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iStar Medical Touts Strong 1-Year Results for MIGS Device

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The Wavre, Belgium-based company recently presented the results of the European STAR-II clinical trial at the virtual American Academy of Ophthalmology (AAO) annual meeting.

iStar Medical is seeing some positive long-term results from a clinical trial of the Miniject, a micro-invasive glaucoma surgery (MIGS) device.

The Wavre, Belgium-based company presented the results of the European STAR-II clinical trial at the virtual American Academy of Ophthalmology (AAO) annual meeting this past weekend.

The trial enrolled 29 patients with open-angle glaucoma in eight centers in France, Germany, and Spain. Patients will be followed for two years post-intervention.

At one-year follow-up, mean intraocular pressure (IOP) was 15.1 mm Hg, corresponding to a 38 percent reduction from medicated baseline IOP. Moreover, 45% of patients did not require any IOP-lowering medication one year after intervention (from a mean of 2.9 medications at baseline). In a posthoc analysis in medication-free patients, IOP was reduced further by 46% to 13.1 mm Hg at one year. There were no significant overall safety issues, nor concerns with corneal health.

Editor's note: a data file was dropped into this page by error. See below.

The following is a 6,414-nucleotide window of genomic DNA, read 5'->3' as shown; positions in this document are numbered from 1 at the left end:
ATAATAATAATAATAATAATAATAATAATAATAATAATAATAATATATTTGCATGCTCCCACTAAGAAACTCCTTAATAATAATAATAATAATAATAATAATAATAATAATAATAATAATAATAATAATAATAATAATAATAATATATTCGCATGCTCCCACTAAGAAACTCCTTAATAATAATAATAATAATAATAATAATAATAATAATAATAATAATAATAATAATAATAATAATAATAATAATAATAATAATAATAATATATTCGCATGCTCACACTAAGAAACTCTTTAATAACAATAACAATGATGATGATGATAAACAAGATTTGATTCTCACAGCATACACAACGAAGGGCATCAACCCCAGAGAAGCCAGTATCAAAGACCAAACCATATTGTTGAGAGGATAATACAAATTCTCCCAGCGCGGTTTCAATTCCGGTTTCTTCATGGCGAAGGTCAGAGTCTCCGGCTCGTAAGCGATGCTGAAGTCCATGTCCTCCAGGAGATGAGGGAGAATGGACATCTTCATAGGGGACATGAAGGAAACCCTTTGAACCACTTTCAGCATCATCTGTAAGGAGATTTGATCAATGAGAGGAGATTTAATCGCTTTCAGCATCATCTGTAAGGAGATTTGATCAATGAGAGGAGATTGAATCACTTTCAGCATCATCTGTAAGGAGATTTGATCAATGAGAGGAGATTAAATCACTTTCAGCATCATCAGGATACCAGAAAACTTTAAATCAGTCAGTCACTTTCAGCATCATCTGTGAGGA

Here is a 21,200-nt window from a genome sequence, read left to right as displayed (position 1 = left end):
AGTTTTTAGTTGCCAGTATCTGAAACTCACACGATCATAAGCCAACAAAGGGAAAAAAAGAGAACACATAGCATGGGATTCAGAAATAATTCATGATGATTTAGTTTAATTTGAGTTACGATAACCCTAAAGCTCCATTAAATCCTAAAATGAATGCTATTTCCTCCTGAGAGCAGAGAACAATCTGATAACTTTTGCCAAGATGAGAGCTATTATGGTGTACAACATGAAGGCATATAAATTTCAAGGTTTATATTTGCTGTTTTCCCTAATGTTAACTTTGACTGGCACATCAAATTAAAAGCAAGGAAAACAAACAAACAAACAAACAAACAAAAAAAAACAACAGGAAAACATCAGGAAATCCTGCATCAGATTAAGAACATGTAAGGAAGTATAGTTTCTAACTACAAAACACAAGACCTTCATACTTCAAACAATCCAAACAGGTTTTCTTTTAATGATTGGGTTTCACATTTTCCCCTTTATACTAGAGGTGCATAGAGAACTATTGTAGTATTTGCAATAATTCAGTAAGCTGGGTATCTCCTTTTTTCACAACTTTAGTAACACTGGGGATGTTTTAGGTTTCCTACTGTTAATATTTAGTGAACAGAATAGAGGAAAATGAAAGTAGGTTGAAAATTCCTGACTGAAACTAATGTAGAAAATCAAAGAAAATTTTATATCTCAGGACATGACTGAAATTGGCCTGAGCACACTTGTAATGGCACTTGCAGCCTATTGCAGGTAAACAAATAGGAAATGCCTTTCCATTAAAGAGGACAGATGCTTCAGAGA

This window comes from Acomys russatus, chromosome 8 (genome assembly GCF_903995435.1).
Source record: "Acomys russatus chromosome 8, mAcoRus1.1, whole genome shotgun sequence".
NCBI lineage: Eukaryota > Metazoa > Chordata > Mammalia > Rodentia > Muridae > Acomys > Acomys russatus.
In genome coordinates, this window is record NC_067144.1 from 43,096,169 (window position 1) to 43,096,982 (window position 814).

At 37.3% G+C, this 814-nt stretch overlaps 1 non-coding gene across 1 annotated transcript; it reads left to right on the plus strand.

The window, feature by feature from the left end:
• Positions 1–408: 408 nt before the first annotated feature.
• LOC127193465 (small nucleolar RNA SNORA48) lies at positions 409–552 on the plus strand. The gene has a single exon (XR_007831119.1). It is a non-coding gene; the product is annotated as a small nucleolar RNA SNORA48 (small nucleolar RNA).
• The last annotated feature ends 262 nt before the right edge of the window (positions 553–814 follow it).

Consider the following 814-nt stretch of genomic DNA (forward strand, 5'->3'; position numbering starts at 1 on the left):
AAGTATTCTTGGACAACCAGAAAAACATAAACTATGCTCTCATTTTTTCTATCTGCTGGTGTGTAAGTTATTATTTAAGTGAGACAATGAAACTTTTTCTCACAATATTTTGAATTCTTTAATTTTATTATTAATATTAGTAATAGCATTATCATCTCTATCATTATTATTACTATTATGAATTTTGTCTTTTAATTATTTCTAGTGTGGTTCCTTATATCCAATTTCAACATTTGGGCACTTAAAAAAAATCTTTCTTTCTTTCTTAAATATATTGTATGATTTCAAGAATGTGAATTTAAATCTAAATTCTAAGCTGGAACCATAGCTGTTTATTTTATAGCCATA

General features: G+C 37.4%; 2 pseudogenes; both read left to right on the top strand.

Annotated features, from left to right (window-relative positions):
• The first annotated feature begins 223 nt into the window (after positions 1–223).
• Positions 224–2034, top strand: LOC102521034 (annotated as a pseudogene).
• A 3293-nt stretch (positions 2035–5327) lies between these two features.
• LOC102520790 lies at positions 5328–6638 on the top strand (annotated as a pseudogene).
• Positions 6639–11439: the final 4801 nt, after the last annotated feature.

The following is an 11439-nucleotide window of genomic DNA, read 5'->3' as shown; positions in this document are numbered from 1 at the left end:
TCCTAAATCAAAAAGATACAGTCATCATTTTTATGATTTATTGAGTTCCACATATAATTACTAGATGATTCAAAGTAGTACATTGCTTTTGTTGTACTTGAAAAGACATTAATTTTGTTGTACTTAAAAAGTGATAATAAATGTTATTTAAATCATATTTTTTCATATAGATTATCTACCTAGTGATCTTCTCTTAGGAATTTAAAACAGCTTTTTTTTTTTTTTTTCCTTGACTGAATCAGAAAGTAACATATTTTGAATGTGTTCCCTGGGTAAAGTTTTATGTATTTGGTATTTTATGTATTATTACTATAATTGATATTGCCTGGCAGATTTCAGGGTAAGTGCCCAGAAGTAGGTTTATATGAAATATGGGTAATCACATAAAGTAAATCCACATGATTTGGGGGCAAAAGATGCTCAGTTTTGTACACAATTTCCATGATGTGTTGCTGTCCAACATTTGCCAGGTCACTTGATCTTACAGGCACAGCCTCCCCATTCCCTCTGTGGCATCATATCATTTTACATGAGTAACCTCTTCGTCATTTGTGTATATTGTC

"The STAR-II results at one year confirm Miniject is a remarkably effective treatment option for patients with glaucoma. It is encouraging to see that the positive six-month results have been sustained at one year," explained Professor Julián García-Feijoó from Hospital Clinico San Carlos, Complutense University, Madrid (Spain) and a STAR-II study investigator, who presented the data at AAO.

The firm said the STAR-II data was consistent with one-year outcomes from the first Miniject trial, STAR-I. Twenty-five patients were enrolled in STAR-1 and followed-up for two years. iStar said the results were published in the peer-reviewed British Journal of Ophthalmology (BJO).

COVID-19 has struck a hard blow to elective procedures like MIGS. Glaukos is at the forefront of the landscape and during its 3Q20 earnings call executives commented on the pandemic’s impact on procedures.  

“… Patient-related and practice efficiency headwinds persist and there is a limit to how much the system can withstand from a COVID standpoint,” Tom Burns, president and CEO of Glaukos said according to a Seeking Alpha transcript.  “We are monitoring what appears to be a second or third wave in the U.S. and Europe, in particular the response of governments and health care systems accordingly and any potential impact on our customers as we move forward.”

Burns added, “Things are not yet back to normal from a market perspective, but the trends were encouraging throughout the quarter into October.”

 

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